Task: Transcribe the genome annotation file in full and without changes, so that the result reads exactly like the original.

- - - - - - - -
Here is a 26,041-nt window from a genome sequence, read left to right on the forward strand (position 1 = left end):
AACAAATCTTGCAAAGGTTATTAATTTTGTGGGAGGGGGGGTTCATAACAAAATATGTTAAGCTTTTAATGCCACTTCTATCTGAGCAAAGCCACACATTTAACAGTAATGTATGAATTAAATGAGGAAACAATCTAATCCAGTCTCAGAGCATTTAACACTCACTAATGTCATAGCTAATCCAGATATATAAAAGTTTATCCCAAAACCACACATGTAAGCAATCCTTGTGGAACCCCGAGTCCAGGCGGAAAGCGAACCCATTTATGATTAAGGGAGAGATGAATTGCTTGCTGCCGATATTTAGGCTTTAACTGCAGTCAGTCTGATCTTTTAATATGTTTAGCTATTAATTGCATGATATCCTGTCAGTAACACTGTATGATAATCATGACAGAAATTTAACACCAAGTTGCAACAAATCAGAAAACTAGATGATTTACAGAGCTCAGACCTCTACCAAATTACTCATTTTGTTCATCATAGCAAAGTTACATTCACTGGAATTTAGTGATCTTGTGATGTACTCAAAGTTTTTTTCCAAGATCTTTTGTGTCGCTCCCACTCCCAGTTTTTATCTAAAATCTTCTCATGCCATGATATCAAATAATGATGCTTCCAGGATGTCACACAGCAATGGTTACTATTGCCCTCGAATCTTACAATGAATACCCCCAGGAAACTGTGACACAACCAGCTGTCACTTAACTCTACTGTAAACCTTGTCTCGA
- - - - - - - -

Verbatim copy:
Here is a 26,041-nt window from a genome sequence, read left to right on the forward strand (position 1 = left end):
AACAAATCTTGCAAAGGTTATTAATTTTGTGGGAGGGGGGGTTCATAACAAAATATGTTAAGCTTTTAATGCCACTTCTATCTGAGCAAAGCCACACATTTAACAGTAATGTATGAATTAAATGAGGAAACAATCTAATCCAGTCTCAGAGCATTTAACACTCACTAATGTCATAGCTAATCCAGATATATAAAAGTTTATCCCAAAACCACACATGTAAGCAATCCTTGTGGAACCCCGAGTCCAGGCGGAAAGCGAACCCATTTATGATTAAGGGAGAGATGAATTGCTTGCTGCCGATATTTAGGCTTTAACTGCAGTCAGTCTGATCTTTTAATATGTTTAGCTATTAATTGCATGATATCCTGTCAGTAACACTGTATGATAATCATGACAGAAATTTAACACCAAGTTGCAACAAATCAGAAAACTAGATGATTTACAGAGCTCAGACCTCTACCAAATTACTCATTTTGTTCATCATAGCAAAGTTACATTCACTGGAATTTAGTGATCTTGTGATGTACTCAAAGTTTTTTTCCAAGATCTTTTGTGTCGCTCCCACTCCCAGTTTTTATCTAAAATCTTCTCATGCCATGATATCAAATAATGATGCTTCCAGGATGTCACACAGCAATGGTTACTATTGCCCTCGAATCTTACAATGAATACCCCCAGGAAACTGTGACACAACCAGCTGTCACTTAACTCTACTGTAAACCTTGTCTCGA